Quote: a camera on Auto will do what it is programed to do, but your subject won't.
Exactly, so let the camera take care of the technicalities while the photographer watches and directs the subject.
I put my camera on aperture priority, auto ISO with a cap of 400 and focus on auto. That is fully auto operation and I really don't see what I can do that the camera can't. Occasionally I might add or deduct a stop in exposure but in reality I can pull as much as I need out of the RAW file's headroom.
If there is one technical rule I would suggest for any new photographer it is don't touch jpg. Learn how to work with your RAW files from the outset . Make jpgs from them but always, always shoot RAW. If you shoot jpg you really are letting the camera take over and even for auto users like myself that is a step too far.
Quote: always shoot RAW.
If you don't, you're throwing more than half of your shot away.
Quote: always shoot RAW.
If you don't, you're throwing more than half of your shot away.
Still in the embryonic stage of photography could you explain the difference between RAW and Jpeg and why one is better than the other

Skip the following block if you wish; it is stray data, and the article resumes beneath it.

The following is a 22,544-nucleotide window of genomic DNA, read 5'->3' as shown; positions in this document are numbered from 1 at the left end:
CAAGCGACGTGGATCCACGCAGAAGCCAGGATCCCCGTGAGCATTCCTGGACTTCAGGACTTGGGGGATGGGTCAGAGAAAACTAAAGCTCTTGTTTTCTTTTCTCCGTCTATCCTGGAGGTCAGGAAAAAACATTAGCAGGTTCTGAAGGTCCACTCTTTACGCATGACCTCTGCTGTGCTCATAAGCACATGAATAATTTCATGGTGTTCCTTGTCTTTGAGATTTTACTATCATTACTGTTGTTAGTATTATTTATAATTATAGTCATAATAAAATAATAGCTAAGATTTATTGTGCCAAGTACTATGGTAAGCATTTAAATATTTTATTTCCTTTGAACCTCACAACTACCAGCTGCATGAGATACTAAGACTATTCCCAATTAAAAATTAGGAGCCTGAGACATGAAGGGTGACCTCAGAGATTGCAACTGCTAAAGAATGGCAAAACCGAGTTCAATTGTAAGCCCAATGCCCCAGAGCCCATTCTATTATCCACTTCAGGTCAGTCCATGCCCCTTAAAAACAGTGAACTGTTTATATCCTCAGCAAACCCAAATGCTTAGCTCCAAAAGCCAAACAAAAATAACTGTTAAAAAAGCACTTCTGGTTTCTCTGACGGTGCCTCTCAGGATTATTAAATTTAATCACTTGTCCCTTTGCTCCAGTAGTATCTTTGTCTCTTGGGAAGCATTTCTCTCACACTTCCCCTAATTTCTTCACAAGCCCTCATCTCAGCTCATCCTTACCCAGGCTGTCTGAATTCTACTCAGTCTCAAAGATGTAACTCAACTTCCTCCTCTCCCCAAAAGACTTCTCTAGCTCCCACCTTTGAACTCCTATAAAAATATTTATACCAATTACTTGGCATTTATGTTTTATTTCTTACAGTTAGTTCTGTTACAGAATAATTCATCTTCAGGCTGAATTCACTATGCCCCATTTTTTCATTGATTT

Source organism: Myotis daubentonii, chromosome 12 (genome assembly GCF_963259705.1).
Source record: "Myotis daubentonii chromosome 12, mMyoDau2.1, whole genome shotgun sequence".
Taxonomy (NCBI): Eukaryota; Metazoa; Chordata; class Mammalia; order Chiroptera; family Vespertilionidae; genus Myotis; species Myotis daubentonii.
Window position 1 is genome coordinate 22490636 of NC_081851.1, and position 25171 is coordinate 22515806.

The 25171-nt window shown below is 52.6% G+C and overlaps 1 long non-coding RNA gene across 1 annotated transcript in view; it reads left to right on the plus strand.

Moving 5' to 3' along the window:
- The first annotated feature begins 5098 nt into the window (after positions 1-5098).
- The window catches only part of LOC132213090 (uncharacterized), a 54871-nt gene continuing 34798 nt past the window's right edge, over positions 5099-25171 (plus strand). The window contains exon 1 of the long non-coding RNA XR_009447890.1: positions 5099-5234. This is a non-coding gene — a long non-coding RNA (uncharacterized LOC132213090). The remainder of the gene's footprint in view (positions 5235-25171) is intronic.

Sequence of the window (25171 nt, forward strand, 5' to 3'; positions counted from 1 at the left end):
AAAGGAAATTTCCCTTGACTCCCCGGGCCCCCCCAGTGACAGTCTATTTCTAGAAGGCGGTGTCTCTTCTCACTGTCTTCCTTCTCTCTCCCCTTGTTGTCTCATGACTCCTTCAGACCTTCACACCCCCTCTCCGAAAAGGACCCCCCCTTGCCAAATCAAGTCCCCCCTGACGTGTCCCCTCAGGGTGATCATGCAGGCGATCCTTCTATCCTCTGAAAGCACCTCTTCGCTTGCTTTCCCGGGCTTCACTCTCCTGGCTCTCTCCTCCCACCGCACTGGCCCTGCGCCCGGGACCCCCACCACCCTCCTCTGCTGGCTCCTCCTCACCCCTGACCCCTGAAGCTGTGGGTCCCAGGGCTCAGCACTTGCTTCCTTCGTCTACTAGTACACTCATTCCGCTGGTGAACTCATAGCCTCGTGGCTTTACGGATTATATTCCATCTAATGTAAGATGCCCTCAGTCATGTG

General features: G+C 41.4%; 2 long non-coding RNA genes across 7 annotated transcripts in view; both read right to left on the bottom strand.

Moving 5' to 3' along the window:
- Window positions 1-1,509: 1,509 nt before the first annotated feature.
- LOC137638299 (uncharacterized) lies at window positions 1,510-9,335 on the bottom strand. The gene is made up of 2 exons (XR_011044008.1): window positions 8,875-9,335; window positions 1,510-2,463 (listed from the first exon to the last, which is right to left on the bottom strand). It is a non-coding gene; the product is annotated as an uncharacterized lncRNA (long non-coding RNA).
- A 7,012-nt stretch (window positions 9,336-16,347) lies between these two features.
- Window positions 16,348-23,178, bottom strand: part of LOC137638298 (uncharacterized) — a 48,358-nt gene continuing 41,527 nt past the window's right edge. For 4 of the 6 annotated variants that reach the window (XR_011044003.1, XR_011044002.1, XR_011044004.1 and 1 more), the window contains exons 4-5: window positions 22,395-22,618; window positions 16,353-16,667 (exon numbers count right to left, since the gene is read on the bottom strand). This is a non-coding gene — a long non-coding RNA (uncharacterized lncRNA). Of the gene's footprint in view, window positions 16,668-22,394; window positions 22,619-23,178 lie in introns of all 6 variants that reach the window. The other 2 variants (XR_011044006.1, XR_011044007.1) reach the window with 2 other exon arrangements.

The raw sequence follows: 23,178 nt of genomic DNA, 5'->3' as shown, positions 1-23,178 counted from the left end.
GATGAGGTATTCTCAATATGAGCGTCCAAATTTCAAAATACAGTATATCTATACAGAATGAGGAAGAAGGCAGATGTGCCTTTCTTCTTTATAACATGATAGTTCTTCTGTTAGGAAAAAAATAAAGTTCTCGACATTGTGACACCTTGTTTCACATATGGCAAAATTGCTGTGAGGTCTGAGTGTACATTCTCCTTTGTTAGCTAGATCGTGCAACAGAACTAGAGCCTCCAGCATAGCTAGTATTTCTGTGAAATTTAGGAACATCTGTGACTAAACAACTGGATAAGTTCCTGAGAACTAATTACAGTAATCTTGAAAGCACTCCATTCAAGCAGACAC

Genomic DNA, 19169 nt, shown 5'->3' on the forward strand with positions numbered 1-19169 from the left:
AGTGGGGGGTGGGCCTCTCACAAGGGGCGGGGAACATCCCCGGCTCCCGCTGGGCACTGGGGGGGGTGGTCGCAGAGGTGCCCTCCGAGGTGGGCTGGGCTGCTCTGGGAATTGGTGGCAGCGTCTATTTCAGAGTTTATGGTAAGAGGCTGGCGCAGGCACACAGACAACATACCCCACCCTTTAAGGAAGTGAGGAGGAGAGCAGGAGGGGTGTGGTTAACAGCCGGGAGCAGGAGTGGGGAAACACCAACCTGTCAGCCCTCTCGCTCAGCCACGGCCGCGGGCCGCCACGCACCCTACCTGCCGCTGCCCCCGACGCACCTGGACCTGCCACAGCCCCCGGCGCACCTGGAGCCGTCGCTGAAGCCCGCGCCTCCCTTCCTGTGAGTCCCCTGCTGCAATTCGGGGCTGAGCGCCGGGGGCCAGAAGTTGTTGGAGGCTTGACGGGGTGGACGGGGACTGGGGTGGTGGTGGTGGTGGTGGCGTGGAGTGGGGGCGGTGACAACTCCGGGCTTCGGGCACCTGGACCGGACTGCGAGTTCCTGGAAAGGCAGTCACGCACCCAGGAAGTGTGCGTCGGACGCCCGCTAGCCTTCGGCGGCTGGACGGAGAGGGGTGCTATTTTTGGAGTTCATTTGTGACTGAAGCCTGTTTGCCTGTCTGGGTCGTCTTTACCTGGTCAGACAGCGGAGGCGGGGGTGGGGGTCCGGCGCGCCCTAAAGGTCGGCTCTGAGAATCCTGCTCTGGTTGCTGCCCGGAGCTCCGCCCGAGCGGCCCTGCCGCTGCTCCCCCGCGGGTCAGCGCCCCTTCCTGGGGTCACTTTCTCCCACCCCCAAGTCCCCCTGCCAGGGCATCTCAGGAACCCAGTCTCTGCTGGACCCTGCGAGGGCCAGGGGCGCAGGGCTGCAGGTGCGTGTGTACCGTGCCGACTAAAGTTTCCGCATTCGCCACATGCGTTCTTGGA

The raw files that your camera produces are just that; they're raw data. The data that goes to make up your image.
That data's not yet been processed however, which is where programmes like Lightroom, to name just one, come into play. From here on we'd getting into how we carry out that processing, which is really best saved for another thread.
The Jpeg. files that your camera can and/or does produce are raw files that have had some processing carried out by the camera and are, in its opinion, finished and ready to use.
A part of that 'finishing' process involves compressing the files. Crudely put, it makes them quite a lot smaller and to do so, it discards information (raw data) that it considers unnecessary.
If you set your camera to shoot raw and Jpeg at the same time; ie. the same shot gets taken but is saved in both formats, then compare the size of one against the other, you'll see just how much data has been discarded in the making of the Jpeg.
You'll find one or two forum threads on the subject here.